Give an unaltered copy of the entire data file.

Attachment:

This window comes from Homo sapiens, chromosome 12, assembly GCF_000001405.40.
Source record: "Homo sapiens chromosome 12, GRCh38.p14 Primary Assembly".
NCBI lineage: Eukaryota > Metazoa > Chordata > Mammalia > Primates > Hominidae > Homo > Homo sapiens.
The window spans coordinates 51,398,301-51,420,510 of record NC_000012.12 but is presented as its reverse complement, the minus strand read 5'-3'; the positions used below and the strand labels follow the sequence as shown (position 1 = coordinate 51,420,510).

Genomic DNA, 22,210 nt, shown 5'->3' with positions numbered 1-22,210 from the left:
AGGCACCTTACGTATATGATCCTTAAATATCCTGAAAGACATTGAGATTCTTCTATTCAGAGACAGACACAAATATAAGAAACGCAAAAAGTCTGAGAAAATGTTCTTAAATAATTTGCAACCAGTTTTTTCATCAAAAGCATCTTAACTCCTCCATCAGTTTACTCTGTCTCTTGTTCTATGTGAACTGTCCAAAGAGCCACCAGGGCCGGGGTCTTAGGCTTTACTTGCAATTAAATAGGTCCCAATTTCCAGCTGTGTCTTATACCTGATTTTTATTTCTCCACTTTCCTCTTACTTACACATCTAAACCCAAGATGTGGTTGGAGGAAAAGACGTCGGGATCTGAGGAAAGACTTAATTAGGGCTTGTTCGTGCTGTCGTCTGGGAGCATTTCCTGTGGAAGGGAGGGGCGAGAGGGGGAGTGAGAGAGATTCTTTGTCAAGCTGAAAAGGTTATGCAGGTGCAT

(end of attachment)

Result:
This window comes from Homo sapiens, chromosome 12, assembly GCF_000001405.40.
Source record: "Homo sapiens chromosome 12, GRCh38.p14 Primary Assembly".
NCBI lineage: Eukaryota > Metazoa > Chordata > Mammalia > Primates > Hominidae > Homo > Homo sapiens.
The window spans coordinates 51,398,301-51,420,510 of record NC_000012.12 but is presented as its reverse complement, the minus strand read 5'-3'; the positions used below and the strand labels follow the sequence as shown (position 1 = coordinate 51,420,510).

Genomic DNA, 22,210 nt, shown 5'->3' with positions numbered 1-22,210 from the left:
AGGCACCTTACGTATATGATCCTTAAATATCCTGAAAGACATTGAGATTCTTCTATTCAGAGACAGACACAAATATAAGAAACGCAAAAAGTCTGAGAAAATGTTCTTAAATAATTTGCAACCAGTTTTTTCATCAAAAGCATCTTAACTCCTCCATCAGTTTACTCTGTCTCTTGTTCTATGTGAACTGTCCAAAGAGCCACCAGGGCCGGGGTCTTAGGCTTTACTTGCAATTAAATAGGTCCCAATTTCCAGCTGTGTCTTATACCTGATTTTTATTTCTCCACTTTCCTCTTACTTACACATCTAAACCCAAGATGTGGTTGGAGGAAAAGACGTCGGGATCTGAGGAAAGACTTAATTAGGGCTTGTTCGTGCTGTCGTCTGGGAGCATTTCCTGTGGAAGGGAGGGGCGAGAGGGGGAGTGAGAGAGATTCTTTGTCAAGCTGAAAAGGTTATGCAGGTGCAT